March 13, 2007 | David F. Coppedge

The Enceladus Problem Heats Up

How can a small icy moon produce hot-water geysers?  That is the Enceladus problem: for a small moon assumed to be 4.5 billion years old to be forcefully gushing out water from its south pole was a great surprise when the Cassini spacecraft first detected the geysers in 2005 (11/28/2005).  Ever since, scientists have been puzzling how to get the plumes to last so long (03/01/2006).  A new paper in Icarus1 concedes this is a bigger problem than thought; it would require tremendous heat at depth to keep the system going.
    The existence of nitrogen in the plumes, assumed to result from decomposition of ammonia, leads to estimates of 500K to 800K (440-980°F) in the moon’s interior: “a very hot environment” for unusual chemistry and explosive physics.

A major question is how is it possible to get high temperatures inside Enceladus, while it is already surprising to observe ongoing geological activity at this satellite.  We prefer to approach the problem the following way.  Pre-Cassini geophysical models have failed to account for the young surface of Enceladus observed by Voyager.  There is a need to revisit the assumptions and initial conditions used for these models.
    Several other lines of evidence now point to the existence of high temperature material (well above the melting point of water) in at least some portions of Enceladus’ interior.  The plumes themselves and the thermal power radiated by the south polar anomaly suggest higher heating levels than currently provided by long-lived radiogenic species and current tidal dissipation combined (Porco et al., 2006).
    Supplying the heat required to explain the observed phenomena is a major challenge for theoretical models of the satellite’s thermal history.

The only suggestions they can come up with are (1) maybe tidal heating is more efficient than thought, or (2) maybe Enceladus formed early when short-lived radionuclides were able to melt the interior, then subsequent long-lived radioactive decay maintained the heat for all this time.  They referred to other papers on these ideas but did not speculate on how long such heating could persist, and why it did not affect similar moons, like Mimas, in the same way.
    At the end they speculated briefly about how inner heat might cook up a “rich, warm, aqueous, organic ‘soup’ below the surface” up to and including “hydrocarbons, nitriles, methanol and possibly amino acids” not yet observed.  Sniffing some of the ingredients might be possible if Cassini is able to sweep through the plume a year from now (March 12, 2008).  Though the authors did not mention the L word life (except for the indirect word prebiotic), some of the popular news media were quick to pick up on this thought (see BBC News and Space.com).  The JPL press release, though stating that “all key ingredients for life” are present, was careful to qualify that “no one is claiming that we found life by any means” – only that “we probably have evidence for a place that might be hospitable to life.”  National Geographic, however, made the L word its centerpiece, announcing, “Saturn’s Icy Moon May Have Been Hot Enough for Life, Study Finds.”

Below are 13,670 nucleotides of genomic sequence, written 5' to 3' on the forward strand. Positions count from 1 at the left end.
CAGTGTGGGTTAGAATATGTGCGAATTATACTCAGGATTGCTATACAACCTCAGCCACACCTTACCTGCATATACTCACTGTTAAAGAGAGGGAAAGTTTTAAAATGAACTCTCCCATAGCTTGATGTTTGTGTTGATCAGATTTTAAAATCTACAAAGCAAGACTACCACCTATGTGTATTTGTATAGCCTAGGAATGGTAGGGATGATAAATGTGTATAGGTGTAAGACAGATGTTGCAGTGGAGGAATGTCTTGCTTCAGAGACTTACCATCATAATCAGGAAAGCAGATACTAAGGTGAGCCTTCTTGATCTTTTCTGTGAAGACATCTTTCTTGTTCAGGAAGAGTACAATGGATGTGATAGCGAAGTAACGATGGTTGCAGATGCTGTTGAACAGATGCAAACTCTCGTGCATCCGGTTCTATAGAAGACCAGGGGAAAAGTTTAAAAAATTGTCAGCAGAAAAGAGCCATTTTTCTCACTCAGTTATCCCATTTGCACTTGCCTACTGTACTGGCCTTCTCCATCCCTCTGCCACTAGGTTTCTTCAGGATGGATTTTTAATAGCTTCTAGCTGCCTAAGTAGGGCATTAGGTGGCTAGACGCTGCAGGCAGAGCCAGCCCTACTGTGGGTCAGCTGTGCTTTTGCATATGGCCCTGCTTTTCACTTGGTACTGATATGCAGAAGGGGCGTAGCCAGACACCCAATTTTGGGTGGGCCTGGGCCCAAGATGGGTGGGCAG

1Matson, Castillo, Lunine and Johnson, “Enceladus’ plume: Compositional evidence for a hot interior,” Icarus, Volume 187, Issue 2, April 2007, pages 569573, doi:10.1016/j.icarus.2006.10.016.

Enceladus has nothing to do with life, OK? (time to review 02/15/2007).  Scientists and reporters should stop throwing out this distraction from the real issue: an observational fact is at clear variance with assumptions about the age of the solar system.  The researchers admit that the known heat sources are inadequate separately and in combination.  Two years ago, it was admitted Enceladus lacks a rocky core that could store enough radioactive sources (see 04/08/2005), and last year another scientist admitted that short-lived radionuclides are just a knob one can twiddle in the models without being able to make a hard statement (see 03/01/2006).  Meanwhile, the geysers are real.  They continue to erupt enough material to replenish the E-ring and spray-paint neighboring moons with ice (02/10/2007).
    If this were the only anomaly in the evolutionary dating scheme, perhaps they could do some special pleading, but then there is Titan’s surface (05/04/2006, 06/09/2005) and atmosphere (10/18/2006, 09/14/2006), Saturn’s rings (09/06/2005), Io’s volcanoes, the surface of Venus, our moon (11/09/2006), comets (06/10/2006) and much more in the solar system arguing against long ages.  The earth-based dating methods that give long ages are not without their own problems (e.g., 08/08/2006, 05/08/2006); without the need for geological epochs for evolution to occur, the difficulties with all dating methods would be apparent.  The E-ring is young (07/11/2006), the geysers have finite energy sources, and the surface of Enceladus is young (08/30/2005).  Why not accept the obvious inference that the whole moon is young?  If Darwin didn’t need the time, it would be obvious to everybody.  This “major challenge” must be faced (02/06/2006).  We agree it is time to “revisit the assumptions and initial conditions” that have “failed to account for the young surface of Enceladus observed by Voyager.”  Stating the inference to the best explanation – that Enceladus is young – will require courage on the part of a planetary scientist willing to go where the evidence leads.

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Categories: Physics, Solar System

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